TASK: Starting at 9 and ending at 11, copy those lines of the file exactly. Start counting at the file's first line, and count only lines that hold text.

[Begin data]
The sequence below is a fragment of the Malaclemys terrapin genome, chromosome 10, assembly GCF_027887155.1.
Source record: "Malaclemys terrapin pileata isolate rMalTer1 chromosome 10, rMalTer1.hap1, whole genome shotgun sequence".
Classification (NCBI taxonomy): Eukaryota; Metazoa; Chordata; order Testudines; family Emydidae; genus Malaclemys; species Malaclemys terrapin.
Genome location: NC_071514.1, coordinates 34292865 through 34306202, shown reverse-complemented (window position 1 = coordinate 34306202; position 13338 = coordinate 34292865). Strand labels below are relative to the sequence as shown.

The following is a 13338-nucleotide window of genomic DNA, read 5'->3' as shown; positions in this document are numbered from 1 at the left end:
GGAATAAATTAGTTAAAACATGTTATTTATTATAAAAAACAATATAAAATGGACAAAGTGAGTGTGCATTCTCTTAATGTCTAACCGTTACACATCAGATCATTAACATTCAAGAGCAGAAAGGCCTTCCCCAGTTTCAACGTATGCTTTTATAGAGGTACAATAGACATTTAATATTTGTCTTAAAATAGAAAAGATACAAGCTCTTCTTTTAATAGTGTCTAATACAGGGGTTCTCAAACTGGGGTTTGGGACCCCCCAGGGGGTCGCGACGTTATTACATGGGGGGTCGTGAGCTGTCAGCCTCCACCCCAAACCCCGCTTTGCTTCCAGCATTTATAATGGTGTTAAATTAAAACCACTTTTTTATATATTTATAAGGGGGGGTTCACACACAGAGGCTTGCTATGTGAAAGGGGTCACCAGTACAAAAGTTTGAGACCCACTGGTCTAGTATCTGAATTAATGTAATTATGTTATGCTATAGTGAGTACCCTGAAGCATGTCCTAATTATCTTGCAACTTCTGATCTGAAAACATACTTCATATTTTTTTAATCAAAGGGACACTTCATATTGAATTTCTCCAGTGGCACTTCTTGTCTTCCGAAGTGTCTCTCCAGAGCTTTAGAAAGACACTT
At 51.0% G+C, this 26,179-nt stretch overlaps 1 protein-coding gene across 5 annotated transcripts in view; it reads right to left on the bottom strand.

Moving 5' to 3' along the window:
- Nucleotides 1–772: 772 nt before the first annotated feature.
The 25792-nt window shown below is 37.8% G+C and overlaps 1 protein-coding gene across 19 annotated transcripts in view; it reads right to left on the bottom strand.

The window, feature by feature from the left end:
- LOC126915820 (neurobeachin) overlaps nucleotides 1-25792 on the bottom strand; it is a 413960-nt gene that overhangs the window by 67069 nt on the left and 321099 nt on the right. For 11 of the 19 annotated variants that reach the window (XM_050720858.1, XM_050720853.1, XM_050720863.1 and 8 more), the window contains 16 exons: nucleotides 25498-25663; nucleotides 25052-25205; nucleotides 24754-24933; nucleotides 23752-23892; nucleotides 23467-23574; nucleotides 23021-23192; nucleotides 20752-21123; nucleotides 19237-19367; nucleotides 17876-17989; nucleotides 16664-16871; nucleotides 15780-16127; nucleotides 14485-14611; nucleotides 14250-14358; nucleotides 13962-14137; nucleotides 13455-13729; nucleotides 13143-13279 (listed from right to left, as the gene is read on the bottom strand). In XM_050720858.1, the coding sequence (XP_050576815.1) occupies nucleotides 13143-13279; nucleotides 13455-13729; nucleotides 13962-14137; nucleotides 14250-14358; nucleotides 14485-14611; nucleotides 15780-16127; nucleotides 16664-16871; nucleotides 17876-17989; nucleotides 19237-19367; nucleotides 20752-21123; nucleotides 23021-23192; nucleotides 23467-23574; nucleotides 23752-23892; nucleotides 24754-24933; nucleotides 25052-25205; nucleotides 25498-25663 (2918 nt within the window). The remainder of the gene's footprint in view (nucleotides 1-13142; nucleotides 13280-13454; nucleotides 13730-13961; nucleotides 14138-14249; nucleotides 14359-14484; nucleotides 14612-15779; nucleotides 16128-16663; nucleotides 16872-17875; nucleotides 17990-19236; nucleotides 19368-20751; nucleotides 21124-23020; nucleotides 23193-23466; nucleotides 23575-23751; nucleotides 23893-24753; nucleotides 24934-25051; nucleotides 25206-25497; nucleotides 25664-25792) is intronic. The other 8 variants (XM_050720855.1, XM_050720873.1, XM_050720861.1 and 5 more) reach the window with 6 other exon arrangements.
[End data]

- Nucleotides 1–772: 772 nt before the first annotated feature.
The 25792-nt window shown below is 37.8% G+C and overlaps 1 protein-coding gene across 19 annotated transcripts in view; it reads right to left on the bottom strand.

The window, feature by feature from the left end: